In 2016, there were more than 1.6 million reports of unintentional exposures, 69 percent of them involved children less than 13-years-old, according to American Association of Poison Control Centers. In addition, there were over 200,000 intentional exposures to medications, which includes reasons such as self-harm/suicide, and abuse to get high.

A recent study looked at opioid related intoxications in children between 2004 and 2015. The results are alarming: 3,647 patients were admitted to the hospital, 42.9 percent were admitted to the intensive care unit and 58 kids had died.

How can you help prevent this problem? Getting rid of the medications you don't need is the first step. All prescription medications that are kept at home are a dangerous source of accidental ingestion for children and even pets. They can also be a source of purposeful, harmful, ingestions by teens and adults in an attempt to get high or to cause self-harm.

One way to get rid of medications safely is the Drug Enforcement Administration's National Prescription Drug Take Back Day. Basically, these are events held every six months where national authorities encourage the public to go to a DEA-authorized collector site to eliminate unused prescription drugs.

Last year, during the 14th Take Back Day, 456 tons of unused medications were collected. This is equivalent to about 90 adult elephants! The DEA-authorized collector sites are usually retail or hospital pharmacies. You don't have to pay anything or provide any personal information. In fact, they ask that you remove labels or use a black marker to hide your personal information.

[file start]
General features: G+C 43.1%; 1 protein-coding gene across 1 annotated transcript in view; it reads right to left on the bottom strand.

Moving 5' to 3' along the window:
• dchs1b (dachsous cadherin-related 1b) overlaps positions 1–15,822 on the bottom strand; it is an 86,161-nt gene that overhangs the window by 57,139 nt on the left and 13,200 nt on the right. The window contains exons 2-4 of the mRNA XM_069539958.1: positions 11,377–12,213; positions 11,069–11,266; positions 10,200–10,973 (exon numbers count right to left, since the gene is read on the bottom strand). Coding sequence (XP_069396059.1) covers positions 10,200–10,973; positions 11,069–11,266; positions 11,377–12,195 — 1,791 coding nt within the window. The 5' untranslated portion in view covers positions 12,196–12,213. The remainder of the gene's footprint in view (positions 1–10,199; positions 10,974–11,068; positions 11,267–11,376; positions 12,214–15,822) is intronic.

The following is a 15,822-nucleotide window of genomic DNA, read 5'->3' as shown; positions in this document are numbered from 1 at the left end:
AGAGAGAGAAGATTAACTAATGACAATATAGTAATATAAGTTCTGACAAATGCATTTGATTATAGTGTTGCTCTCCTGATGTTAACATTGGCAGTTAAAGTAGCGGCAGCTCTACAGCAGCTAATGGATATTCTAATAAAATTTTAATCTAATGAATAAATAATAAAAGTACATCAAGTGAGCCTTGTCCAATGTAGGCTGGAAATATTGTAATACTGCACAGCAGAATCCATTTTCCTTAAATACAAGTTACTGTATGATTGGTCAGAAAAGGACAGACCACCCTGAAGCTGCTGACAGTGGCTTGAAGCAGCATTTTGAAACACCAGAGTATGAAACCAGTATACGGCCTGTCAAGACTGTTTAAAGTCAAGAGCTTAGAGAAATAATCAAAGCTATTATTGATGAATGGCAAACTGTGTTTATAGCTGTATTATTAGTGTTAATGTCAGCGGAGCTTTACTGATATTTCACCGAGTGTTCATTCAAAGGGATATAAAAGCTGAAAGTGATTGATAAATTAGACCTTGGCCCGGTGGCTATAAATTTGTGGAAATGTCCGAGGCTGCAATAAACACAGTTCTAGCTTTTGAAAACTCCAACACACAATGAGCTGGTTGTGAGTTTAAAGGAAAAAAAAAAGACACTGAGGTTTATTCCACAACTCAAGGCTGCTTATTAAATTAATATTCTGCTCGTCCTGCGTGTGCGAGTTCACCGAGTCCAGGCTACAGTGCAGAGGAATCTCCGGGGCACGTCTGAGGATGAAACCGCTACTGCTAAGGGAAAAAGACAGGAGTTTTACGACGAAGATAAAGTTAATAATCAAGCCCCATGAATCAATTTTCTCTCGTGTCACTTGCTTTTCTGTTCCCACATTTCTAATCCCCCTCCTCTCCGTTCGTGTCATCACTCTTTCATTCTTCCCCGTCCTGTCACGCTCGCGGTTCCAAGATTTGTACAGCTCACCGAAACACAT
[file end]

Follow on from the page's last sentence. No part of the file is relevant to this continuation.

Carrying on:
Finding a DEA collection site is fast and easy. There is a way to search through the DEA, or you can call at 1-800-882-9539. After collection, these medications are made unusable, usually by burning them.

If you can't participate tomorrow, what can you do? You can use a DEA-authorized collector at any time during the year. If there aren't any DEA-authorized collectors nearby, you can safely eliminate your medications with these two options:

Trash them:

  1. Remove the medicine from its container and mix it with dirt, used coffee grounds or kitty litter in a sealable empty plastic bag.
  2. Throw it into the trash
  3. Black out or remove prescription label before recycling the container

Flush them: There are certain medications that must be flushed down the toilet or poured down the sink immediately if you no longer need them and a drug take back program is not available for you. This is recommended only for the ones that are very dangerous because accidental ingestion can cause severe problems including death. The US Food and Drug Administration has a list of flushable medications.

Don't delay! Eliminate your prescription medications that you don't use anymore. About 45 percent of child poisoning accidents were from medicines stored in child-resistant containers. Your child, friend's child, family member, or your pet can be the next victim of unintentional poisoning.

If an exposure ever occurs, call our 24/7 Poison Center at 1-800-222-1222 and a professional will provide you with assistance. Call 911 if it appears to be a life threatening situation.

Felipe Silva Marambio, PharmD, is Pharmacy Resident at Children's Hospital of Philadelphia. He wrote this in collaboration with the Poison Control Center at Children's Hospital of Philadelphia.